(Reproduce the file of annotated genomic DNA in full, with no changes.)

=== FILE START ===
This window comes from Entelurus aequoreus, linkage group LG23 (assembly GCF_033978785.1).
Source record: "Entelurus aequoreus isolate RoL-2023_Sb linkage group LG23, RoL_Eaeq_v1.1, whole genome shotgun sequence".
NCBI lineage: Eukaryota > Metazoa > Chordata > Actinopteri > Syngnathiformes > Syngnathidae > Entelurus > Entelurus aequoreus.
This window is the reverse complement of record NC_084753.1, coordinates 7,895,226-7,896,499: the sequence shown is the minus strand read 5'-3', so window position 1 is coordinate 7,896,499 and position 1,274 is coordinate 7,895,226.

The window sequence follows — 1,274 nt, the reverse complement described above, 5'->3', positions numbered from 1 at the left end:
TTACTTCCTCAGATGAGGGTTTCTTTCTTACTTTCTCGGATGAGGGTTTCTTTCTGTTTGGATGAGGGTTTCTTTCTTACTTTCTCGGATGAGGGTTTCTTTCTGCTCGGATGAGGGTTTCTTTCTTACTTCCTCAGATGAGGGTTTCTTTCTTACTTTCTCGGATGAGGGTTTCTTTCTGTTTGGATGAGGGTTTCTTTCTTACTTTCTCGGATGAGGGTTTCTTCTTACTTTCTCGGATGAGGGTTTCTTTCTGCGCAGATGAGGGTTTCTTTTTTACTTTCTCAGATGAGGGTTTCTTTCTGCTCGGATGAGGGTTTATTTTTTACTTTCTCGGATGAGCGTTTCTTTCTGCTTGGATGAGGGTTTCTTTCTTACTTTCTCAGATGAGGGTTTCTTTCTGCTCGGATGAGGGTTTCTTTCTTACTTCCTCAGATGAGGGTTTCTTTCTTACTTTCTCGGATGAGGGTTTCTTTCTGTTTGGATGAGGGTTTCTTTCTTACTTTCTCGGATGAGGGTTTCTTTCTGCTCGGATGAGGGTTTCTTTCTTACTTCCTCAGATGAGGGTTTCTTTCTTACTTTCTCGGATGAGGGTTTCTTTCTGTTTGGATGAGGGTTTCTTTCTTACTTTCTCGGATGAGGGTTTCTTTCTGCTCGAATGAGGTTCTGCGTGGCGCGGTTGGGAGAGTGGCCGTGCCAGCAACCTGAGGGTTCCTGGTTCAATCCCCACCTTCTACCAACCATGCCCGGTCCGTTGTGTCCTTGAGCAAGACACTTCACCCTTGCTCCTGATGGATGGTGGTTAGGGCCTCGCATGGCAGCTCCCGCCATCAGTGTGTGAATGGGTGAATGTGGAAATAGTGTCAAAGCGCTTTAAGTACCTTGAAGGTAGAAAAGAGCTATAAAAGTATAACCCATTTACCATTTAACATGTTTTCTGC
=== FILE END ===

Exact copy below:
This window comes from Entelurus aequoreus, linkage group LG23 (assembly GCF_033978785.1).
Source record: "Entelurus aequoreus isolate RoL-2023_Sb linkage group LG23, RoL_Eaeq_v1.1, whole genome shotgun sequence".
NCBI lineage: Eukaryota > Metazoa > Chordata > Actinopteri > Syngnathiformes > Syngnathidae > Entelurus > Entelurus aequoreus.
This window is the reverse complement of record NC_084753.1, coordinates 7,895,226-7,896,499: the sequence shown is the minus strand read 5'-3', so window position 1 is coordinate 7,896,499 and position 1,274 is coordinate 7,895,226.

The window sequence follows — 1,274 nt, the reverse complement described above, 5'->3', positions numbered from 1 at the left end:
TTACTTCCTCAGATGAGGGTTTCTTTCTTACTTTCTCGGATGAGGGTTTCTTTCTGTTTGGATGAGGGTTTCTTTCTTACTTTCTCGGATGAGGGTTTCTTTCTGCTCGGATGAGGGTTTCTTTCTTACTTCCTCAGATGAGGGTTTCTTTCTTACTTTCTCGGATGAGGGTTTCTTTCTGTTTGGATGAGGGTTTCTTTCTTACTTTCTCGGATGAGGGTTTCTTCTTACTTTCTCGGATGAGGGTTTCTTTCTGCGCAGATGAGGGTTTCTTTTTTACTTTCTCAGATGAGGGTTTCTTTCTGCTCGGATGAGGGTTTATTTTTTACTTTCTCGGATGAGCGTTTCTTTCTGCTTGGATGAGGGTTTCTTTCTTACTTTCTCAGATGAGGGTTTCTTTCTGCTCGGATGAGGGTTTCTTTCTTACTTCCTCAGATGAGGGTTTCTTTCTTACTTTCTCGGATGAGGGTTTCTTTCTGTTTGGATGAGGGTTTCTTTCTTACTTTCTCGGATGAGGGTTTCTTTCTGCTCGGATGAGGGTTTCTTTCTTACTTCCTCAGATGAGGGTTTCTTTCTTACTTTCTCGGATGAGGGTTTCTTTCTGTTTGGATGAGGGTTTCTTTCTTACTTTCTCGGATGAGGGTTTCTTTCTGCTCGAATGAGGTTCTGCGTGGCGCGGTTGGGAGAGTGGCCGTGCCAGCAACCTGAGGGTTCCTGGTTCAATCCCCACCTTCTACCAACCATGCCCGGTCCGTTGTGTCCTTGAGCAAGACACTTCACCCTTGCTCCTGATGGATGGTGGTTAGGGCCTCGCATGGCAGCTCCCGCCATCAGTGTGTGAATGGGTGAATGTGGAAATAGTGTCAAAGCGCTTTAAGTACCTTGAAGGTAGAAAAGAGCTATAAAAGTATAACCCATTTACCATTTAACATGTTTTCTGC